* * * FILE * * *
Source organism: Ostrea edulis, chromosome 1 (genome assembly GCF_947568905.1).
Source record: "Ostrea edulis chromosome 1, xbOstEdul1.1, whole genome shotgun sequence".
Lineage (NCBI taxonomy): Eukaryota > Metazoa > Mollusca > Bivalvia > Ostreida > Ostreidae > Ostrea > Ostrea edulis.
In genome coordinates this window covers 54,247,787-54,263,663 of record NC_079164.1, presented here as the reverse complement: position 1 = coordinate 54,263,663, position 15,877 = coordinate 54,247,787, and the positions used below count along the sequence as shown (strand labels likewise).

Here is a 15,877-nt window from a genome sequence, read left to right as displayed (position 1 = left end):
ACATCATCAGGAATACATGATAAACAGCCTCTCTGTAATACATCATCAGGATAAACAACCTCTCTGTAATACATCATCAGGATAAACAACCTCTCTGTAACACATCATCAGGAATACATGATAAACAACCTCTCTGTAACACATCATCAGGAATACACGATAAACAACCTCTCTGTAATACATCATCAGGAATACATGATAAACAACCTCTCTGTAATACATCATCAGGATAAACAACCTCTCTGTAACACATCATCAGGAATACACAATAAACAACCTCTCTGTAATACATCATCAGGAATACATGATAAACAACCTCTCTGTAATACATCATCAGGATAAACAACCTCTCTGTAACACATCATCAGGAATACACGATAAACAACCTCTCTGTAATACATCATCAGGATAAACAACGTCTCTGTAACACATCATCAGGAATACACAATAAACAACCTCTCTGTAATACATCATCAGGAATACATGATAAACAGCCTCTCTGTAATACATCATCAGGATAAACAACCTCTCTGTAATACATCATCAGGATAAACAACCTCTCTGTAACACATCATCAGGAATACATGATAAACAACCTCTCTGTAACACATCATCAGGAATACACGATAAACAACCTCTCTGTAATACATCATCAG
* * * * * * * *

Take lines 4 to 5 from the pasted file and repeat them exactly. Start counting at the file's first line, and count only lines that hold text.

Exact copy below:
In genome coordinates this window covers 54,247,787-54,263,663 of record NC_079164.1, presented here as the reverse complement: position 1 = coordinate 54,263,663, position 15,877 = coordinate 54,247,787, and the positions used below count along the sequence as shown (strand labels likewise).

Here is a 15,877-nt window from a genome sequence, read left to right as displayed (position 1 = left end):